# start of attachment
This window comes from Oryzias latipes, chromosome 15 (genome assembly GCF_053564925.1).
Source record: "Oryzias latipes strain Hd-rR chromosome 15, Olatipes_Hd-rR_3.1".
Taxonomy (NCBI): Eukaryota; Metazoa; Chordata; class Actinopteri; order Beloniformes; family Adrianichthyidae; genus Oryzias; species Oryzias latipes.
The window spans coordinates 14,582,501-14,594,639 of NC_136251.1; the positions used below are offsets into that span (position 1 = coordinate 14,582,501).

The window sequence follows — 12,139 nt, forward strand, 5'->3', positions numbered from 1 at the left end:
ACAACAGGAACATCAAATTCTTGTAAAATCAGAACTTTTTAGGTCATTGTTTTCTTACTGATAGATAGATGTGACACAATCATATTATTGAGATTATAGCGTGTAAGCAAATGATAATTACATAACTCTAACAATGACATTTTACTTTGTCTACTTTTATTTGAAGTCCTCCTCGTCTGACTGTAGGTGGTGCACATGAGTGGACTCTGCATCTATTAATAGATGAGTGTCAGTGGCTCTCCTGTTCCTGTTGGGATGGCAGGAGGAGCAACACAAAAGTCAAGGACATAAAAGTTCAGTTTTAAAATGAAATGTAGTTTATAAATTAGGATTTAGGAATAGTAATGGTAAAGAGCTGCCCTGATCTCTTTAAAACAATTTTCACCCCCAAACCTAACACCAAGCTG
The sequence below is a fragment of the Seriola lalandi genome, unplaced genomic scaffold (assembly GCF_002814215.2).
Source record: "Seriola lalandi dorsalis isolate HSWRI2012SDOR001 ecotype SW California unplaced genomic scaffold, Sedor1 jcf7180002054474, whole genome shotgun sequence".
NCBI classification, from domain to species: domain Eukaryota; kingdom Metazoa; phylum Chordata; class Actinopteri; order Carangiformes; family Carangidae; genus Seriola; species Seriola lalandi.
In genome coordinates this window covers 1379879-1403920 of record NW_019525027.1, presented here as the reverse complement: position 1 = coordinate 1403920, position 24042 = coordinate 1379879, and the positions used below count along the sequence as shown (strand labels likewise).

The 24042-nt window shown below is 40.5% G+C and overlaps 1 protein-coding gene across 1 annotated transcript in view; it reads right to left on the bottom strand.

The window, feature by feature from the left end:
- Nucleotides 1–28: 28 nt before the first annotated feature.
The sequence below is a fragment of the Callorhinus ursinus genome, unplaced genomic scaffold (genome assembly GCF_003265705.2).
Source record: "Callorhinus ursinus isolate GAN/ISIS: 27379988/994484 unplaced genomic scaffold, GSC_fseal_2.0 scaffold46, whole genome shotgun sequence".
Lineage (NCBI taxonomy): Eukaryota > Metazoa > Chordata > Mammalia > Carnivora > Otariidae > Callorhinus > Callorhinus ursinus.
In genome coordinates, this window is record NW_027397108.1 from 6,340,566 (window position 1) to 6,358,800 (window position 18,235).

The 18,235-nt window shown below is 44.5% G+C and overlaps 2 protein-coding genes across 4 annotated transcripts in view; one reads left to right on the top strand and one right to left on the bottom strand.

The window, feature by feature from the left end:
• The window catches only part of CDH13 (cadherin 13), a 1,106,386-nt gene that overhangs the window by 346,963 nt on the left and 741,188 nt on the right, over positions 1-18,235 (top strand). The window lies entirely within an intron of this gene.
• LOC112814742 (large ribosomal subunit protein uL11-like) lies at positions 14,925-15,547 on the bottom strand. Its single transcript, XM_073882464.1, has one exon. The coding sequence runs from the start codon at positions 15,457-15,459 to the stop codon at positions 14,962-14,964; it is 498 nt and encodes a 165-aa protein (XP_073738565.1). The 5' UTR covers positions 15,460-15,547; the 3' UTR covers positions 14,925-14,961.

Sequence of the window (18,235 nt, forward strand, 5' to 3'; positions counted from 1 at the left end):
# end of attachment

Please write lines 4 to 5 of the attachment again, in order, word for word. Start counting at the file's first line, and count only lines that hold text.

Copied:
The window spans coordinates 14,582,501-14,594,639 of NC_136251.1; the positions used below are offsets into that span (position 1 = coordinate 14,582,501).

The window sequence follows — 12,139 nt, forward strand, 5'->3', positions numbered from 1 at the left end: